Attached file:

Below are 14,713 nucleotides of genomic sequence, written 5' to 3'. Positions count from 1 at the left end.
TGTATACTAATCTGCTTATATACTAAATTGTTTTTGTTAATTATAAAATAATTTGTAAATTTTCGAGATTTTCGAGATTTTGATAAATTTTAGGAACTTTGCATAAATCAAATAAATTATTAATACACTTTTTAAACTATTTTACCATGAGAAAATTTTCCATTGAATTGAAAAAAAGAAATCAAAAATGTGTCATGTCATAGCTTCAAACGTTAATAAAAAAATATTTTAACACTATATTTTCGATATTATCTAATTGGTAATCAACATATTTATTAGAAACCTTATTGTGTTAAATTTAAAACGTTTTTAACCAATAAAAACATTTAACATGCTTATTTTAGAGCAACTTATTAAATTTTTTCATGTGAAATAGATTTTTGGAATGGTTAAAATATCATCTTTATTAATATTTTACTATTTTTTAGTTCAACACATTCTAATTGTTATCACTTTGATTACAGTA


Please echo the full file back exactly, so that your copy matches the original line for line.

Below are 14,713 nucleotides of genomic sequence, written 5' to 3'. Positions count from 1 at the left end.
TGTATACTAATCTGCTTATATACTAAATTGTTTTTGTTAATTATAAAATAATTTGTAAATTTTCGAGATTTTCGAGATTTTGATAAATTTTAGGAACTTTGCATAAATCAAATAAATTATTAATACACTTTTTAAACTATTTTACCATGAGAAAATTTTCCATTGAATTGAAAAAAAGAAATCAAAAATGTGTCATGTCATAGCTTCAAACGTTAATAAAAAAATATTTTAACACTATATTTTCGATATTATCTAATTGGTAATCAACATATTTATTAGAAACCTTATTGTGTTAAATTTAAAACGTTTTTAACCAATAAAAACATTTAACATGCTTATTTTAGAGCAACTTATTAAATTTTTTCATGTGAAATAGATTTTTGGAATGGTTAAAATATCATCTTTATTAATATTTTACTATTTTTTAGTTCAACACATTCTAATTGTTATCACTTTGATTACAGTA